The extra checks in VeraCrypt uses a little more memory and it is possible that in your case the memory layout available to BIOS is restricted.

In order to help pinpoint the real cause of the issue, can you please :
  • Test with a different cipher or a cascade of cipher (e.i AES-Twofish).
  • Test with version 1.0f-BETA of VeraCrypt that is available here. Some memory optimizations were implemented.
  • I can build a verbose bootloader that will display major executions steps. This will help determine which part is causing the reboot. The only thing is that adding code to print message will change the memory layout and the behavior will possibly change. So, I'll wait for the other tests before trying this.
Thank you again for your help on this. As you can imagine, the number of machines we use for tests is limited and we can test on all possible hardware combinations. So, the help of users like you is very precious in order to make VeraCrypt compatible with the maximum number of PCs out there.
Nov 9, 2014 at 3:54 PM
It doesn't restart by itself, it just stuck there. I press Control-Alt-Delete eventually to reboot again and press Esc to boot to OS.
Tried the beta, Ripemd and SHA which is still in beta right? Anyway it also crashes there sorry.

Then I re-tried Truecrypt to see if it fully encrypt it, it did, and it boots, so for any other testing I will be late a few hours :P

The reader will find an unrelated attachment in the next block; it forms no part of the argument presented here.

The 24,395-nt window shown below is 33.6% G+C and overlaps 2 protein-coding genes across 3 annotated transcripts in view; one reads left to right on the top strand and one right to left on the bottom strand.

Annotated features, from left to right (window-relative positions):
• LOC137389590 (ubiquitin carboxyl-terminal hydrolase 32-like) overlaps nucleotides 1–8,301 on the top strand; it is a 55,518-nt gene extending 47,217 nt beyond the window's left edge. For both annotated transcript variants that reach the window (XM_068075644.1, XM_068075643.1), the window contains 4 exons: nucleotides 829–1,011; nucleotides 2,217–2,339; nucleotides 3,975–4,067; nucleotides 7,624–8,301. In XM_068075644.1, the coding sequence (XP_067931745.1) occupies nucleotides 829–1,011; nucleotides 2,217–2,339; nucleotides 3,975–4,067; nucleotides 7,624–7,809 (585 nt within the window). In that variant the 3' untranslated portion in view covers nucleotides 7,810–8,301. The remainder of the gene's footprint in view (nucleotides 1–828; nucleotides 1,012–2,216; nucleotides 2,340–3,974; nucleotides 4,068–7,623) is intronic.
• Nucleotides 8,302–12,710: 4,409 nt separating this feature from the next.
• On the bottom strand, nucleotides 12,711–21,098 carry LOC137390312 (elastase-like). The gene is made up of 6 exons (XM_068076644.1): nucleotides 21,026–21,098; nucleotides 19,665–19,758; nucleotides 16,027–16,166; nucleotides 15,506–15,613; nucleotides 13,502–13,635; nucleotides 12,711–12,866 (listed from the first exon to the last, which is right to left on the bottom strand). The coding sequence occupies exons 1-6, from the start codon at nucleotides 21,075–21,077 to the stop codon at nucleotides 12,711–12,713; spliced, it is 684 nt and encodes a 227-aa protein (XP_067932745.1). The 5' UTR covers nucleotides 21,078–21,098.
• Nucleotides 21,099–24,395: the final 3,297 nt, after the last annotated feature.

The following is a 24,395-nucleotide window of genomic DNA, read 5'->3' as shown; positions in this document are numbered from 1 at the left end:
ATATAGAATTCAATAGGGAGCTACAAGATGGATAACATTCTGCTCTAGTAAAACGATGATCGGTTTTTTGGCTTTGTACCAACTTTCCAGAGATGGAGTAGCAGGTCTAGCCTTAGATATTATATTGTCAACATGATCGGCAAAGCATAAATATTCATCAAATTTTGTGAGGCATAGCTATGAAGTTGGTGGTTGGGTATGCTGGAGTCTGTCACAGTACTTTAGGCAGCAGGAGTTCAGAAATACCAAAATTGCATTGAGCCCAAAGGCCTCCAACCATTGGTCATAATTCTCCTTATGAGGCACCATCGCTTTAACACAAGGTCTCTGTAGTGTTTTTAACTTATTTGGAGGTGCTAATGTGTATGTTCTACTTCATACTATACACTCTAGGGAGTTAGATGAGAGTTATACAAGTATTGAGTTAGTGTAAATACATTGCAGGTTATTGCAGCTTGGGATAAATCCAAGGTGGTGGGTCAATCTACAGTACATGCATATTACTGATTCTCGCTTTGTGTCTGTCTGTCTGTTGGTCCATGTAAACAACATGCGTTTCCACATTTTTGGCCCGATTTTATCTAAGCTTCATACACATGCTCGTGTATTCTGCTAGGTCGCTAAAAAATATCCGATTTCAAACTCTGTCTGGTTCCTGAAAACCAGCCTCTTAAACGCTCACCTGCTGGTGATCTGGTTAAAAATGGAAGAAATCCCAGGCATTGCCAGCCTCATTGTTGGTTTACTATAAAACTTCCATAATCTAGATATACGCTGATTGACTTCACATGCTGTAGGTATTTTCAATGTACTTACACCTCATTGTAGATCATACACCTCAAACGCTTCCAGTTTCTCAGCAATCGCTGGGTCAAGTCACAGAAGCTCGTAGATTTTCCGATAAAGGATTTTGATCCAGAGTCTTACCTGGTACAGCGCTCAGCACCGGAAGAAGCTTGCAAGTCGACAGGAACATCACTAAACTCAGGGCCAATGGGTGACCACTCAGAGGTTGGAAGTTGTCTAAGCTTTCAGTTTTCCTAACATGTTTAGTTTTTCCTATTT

Have to de-crypt it again and play with beta again a few times.
Nov 9, 2014 at 4:58 PM
I am stupid or something else happened here :-)
Truecrypt boots immediately since I enter the password. The same time I press the "Enter".

Now tried with beta again with ripemd and twofish and it stuck. I said "damn let's take a picture of it"
And I was searching the phone to take a picture of it. While searching 50-60 seconds later it booted just fine.

Then I tried again with AES and Sha256 and a ...timer.
It booted just fine but it boot in 1 minute and 17 seconds.

I believe the first time also it didn't stuck. I just hadn't any patience (more than a minute).
But from what I see it boots normally after 1+ minute.

And thoughts ? Normal behavior is like that?
Coordinator
Nov 9, 2014 at 5:01 PM
Ah, I see. I think you just didn't wait enough time for the key derivation to complete. It should take 30 seconds but in the video I see that you restarted after 10 seconds only. Did you wait longer?

In VeraCrypt, we use a higher iterations count compared to TrueCrypt. In pre-boot authentication mode, this means that the time needed to validate a password is increased dramatically compared to TrueCrypt (~300 times more). This is important if we need to be 100% immune from brute-force attacks.

Let's wait for your confirmation about how much time you waited before rebooting your machine.

For your information, in SHA-256 the time needed is much longer than RIPEMD-160 because we have chosen an iteration count of 200000. On recent CPU, this means up to 1 minute for the boot to start. Of course, we reducing the count would give better start-up times but we prefer sticking with the most secure level. That being said, we'll probably introduce the notion of security level in order to enable users to choose lower value to speedup start-up while reducing their security level.
Nov 9, 2014 at 5:09 PM
Verified my stupidity. It works. It just needs ~70 seconds to boot. Sorry about that
Coordinator
Nov 9, 2014 at 5:46 PM
No problem. This is an understandable mistake.